Five short stories with contemporary settings. In New York, people are indifferent to derelicts sleeping on sidewalks, to a woman's assault in front of an apartment building, and to a ... See full summary »
Six vignettes set in different sections of Paris, by six directors. St. Germain des Pres (Douchet), Gare du Nord (Rouch), Rue St. Denis (Pollet), and Montparnasse et Levallois (Godard) are ... See full summary »
Seven directors each dramatize one of the seven deadly sins in a short film. In "Anger," a domestic argument over a fly in the Sunday soup escalates into nuclear war. In "Sloth," a movie ... See full summary »
A supposedly idyllic weekend trip to the countryside turns into a never-ending nightmare of traffic jams, revolution, cannibalism and murder as French bourgeois society starts to collapse ... See full summary »
Carmen is a member of a terrorist gang who falls in love with a young police officer guarding a bank that she and her cohorts try to rob. She leads him on while dragging the two of them ... See full summary »
In this modern retelling of the Virgin birth, Mary is a student who plays basketball and works at her father's petrol station; Joseph is an earnest dropout who drives a cab. The angel ... See full summary »
A young woman is going to Paris by bus, but when she steps out of her house she discovers that her garden and the whole village is flooded with water. With a boat and a bike she succeeds to... See full summary »
it's not a comedy, it's not a drama, it's a 80s period Godard film... VERY 80's in fact
As usual the one thing to predict with Jean-Luc Godard is that he'll be unpredictable in maniacal and poetic ways. Luckily this isn't quite as holy-hell-what-in-sweet-Jebuz's-name-is-this like King Lear, which he also made that year. One might call it low-key if it weren't trying to be both zany or intensely deep. At the least, and if nothing else this is a plus, one can kind of follow what little of a story is going on here. Godard himself plays "The Prince", aka "The Idiot" out of Dostoyevky's novel, and oddly enough when Dostoyevsky's classic comes up as one of Godard's rumination-narrations it actually comes off interesting, for, well, all of two minutes. He's a filmmaker looking for financing for a project and takes a flight somewhere on a small plane. Meanwhile, a very, VERY 1980s rock/pop/techno band is working on a new album. And meanwhile, some menial worker who is a part-time caddy is going through some heartbreak and constantly has a dance with a naked woman who isn't really there.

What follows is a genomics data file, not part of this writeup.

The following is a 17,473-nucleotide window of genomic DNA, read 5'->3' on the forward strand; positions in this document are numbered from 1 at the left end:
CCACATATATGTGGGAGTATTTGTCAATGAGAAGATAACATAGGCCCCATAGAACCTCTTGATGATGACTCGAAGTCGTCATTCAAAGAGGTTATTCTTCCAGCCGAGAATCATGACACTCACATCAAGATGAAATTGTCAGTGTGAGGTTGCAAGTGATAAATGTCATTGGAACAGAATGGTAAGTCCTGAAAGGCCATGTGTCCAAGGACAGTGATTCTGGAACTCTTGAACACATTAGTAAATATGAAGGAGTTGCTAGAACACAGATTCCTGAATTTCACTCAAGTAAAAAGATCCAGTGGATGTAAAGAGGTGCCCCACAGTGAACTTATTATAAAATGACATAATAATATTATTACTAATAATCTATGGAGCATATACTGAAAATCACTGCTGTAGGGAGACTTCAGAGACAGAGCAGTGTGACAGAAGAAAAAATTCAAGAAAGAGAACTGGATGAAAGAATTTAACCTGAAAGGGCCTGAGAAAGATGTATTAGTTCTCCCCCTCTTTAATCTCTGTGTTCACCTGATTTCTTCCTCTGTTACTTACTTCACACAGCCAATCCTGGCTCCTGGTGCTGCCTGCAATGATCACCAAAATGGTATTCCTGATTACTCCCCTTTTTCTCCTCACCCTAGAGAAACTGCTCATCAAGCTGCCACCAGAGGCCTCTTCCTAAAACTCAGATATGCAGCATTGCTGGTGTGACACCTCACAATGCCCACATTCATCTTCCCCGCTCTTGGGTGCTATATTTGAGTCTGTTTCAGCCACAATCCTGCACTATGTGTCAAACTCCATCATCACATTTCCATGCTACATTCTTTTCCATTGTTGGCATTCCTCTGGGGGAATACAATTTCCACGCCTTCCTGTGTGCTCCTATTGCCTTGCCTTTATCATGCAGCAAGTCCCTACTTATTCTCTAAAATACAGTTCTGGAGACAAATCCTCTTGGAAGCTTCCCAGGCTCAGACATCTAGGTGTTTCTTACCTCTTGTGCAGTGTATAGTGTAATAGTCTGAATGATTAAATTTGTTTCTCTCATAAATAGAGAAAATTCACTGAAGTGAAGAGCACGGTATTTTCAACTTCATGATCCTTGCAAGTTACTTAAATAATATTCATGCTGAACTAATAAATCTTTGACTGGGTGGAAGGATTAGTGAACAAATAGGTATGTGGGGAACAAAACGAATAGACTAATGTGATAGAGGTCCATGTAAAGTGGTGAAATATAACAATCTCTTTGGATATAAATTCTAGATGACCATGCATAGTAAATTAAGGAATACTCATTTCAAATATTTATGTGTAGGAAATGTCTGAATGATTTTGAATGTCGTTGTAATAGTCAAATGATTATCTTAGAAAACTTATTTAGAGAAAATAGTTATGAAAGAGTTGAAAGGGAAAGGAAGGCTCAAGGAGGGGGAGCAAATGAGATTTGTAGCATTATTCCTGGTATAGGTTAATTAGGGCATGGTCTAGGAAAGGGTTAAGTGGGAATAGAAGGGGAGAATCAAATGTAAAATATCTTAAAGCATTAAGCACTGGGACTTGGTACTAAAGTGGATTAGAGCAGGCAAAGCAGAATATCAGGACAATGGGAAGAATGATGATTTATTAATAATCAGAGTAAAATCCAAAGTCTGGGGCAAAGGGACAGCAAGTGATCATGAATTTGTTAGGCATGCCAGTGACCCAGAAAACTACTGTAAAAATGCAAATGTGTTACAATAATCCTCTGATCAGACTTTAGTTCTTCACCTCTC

So, as usual, that's the best one can gather from Godard is a cliff-notes summary. Since it is the name of the game that Godard will have his barrage of poetic thoughts and pondering, mostly about death and being in a certain place in time, and some of them fall totally flat with me (and I love poetry, and can usually dig Godard's sense of poetry, but here it's only marginally not as bad as his other late 80s work). The thing that makes it not as boring as it might have been, aside from the random shots of the man with the naked woman dancing, is the rock band. I've never heard them or seen them before, but they work very well when Godard cuts to them. In a sense this makes it like a companion, if not sequel, to Sympathy for the Devil which was Godard following the Rolling Stones in the recording studio putting together their hit.
Keep Your Right Up is not as good or interesting as that, even just as a piece of technical film-making; Godard is still terrific when it comes to compositions, but there isn't the same wonderment as in seeing tracking shots around the Rolling Stones. In this case it works just because of an unfamiliarity with the musicians and the music- some of it is kind of weak or just too slow, like a French Joy Division, some of it really, really good, like foot-tap kind of work. One almost wishes Godard would focus on just one thing and stick with it, but as is the way with a cranky and stubborn poet-madman of the French new-wave in his 50s it's his way or the existential highway. It's definitely not the worst he's done, nor the best... it's just 'there', more for die-hards than anyone else. 5.5/10
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